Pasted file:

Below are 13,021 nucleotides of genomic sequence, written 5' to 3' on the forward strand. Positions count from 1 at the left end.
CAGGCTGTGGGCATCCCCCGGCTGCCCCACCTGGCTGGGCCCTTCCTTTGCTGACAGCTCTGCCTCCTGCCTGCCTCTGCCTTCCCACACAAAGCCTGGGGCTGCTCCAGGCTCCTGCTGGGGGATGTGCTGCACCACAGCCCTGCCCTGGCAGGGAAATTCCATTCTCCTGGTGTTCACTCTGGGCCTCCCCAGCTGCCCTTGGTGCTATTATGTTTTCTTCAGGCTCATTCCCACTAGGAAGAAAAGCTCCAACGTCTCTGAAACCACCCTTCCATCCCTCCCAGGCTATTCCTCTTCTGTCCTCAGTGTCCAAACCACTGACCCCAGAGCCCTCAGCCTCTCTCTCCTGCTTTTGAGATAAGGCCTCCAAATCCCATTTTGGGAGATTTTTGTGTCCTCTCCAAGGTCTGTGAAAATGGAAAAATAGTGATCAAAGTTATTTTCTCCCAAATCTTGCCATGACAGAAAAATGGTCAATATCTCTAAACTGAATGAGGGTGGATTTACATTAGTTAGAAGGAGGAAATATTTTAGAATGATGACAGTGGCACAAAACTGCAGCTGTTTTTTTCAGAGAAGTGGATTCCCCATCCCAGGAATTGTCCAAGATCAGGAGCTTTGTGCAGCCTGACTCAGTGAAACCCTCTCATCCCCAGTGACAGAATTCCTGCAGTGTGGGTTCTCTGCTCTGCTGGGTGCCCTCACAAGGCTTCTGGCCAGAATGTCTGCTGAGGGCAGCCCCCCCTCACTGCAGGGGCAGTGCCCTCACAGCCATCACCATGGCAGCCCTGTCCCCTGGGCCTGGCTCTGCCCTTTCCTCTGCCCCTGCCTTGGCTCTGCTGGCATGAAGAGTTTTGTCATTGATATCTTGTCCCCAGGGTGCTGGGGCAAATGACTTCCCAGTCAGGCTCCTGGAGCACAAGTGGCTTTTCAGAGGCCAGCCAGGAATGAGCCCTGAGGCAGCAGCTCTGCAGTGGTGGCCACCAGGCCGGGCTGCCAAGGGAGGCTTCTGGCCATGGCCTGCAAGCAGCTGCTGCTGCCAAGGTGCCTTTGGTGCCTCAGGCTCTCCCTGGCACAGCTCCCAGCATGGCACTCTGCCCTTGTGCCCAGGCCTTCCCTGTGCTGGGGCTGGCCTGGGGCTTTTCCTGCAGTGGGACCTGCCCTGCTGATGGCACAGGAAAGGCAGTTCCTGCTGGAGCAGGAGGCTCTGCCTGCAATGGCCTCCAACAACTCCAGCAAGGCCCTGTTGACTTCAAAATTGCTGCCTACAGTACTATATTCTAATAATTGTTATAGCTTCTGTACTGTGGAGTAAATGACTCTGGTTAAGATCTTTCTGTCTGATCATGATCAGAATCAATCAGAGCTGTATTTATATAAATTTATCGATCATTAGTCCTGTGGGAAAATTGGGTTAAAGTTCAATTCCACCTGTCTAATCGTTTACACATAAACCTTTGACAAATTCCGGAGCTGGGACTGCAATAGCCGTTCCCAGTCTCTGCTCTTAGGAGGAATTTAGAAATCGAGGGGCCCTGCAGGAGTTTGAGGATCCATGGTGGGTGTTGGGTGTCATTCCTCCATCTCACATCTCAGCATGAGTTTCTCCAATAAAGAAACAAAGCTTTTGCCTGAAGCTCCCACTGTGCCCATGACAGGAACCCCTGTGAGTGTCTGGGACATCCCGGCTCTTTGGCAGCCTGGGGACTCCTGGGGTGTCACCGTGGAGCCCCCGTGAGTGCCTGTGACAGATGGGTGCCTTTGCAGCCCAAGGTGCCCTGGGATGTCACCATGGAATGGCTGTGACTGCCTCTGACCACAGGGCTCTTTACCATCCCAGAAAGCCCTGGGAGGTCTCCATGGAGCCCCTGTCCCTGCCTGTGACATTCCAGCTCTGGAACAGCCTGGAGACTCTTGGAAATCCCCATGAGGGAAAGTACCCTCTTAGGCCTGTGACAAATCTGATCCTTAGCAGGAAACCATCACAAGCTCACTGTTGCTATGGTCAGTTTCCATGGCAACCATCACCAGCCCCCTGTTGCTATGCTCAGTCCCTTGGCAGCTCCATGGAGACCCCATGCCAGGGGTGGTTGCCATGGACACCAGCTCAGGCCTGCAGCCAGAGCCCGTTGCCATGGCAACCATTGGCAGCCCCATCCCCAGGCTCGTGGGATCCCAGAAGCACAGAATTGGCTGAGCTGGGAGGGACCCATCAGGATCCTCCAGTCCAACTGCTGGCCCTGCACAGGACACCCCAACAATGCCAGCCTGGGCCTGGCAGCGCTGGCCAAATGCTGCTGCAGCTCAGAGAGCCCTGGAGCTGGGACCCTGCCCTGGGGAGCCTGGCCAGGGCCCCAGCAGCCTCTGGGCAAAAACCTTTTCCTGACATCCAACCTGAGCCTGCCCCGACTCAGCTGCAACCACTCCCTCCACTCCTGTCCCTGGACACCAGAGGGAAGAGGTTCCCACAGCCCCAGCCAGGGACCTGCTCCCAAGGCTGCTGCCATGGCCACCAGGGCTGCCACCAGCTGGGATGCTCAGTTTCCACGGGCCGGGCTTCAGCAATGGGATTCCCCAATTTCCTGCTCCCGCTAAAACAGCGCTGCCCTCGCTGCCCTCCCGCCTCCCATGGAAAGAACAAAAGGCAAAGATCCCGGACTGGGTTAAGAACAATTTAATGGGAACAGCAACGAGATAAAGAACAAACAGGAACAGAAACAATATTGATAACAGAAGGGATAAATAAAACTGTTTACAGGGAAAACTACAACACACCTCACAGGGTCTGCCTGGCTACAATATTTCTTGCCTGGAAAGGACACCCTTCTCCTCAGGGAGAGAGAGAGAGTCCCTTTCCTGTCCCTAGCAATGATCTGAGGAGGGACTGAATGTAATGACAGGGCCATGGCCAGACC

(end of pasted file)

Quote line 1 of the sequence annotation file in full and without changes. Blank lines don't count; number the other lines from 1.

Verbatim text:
Below are 13,021 nucleotides of genomic sequence, written 5' to 3' on the forward strand. Positions count from 1 at the left end.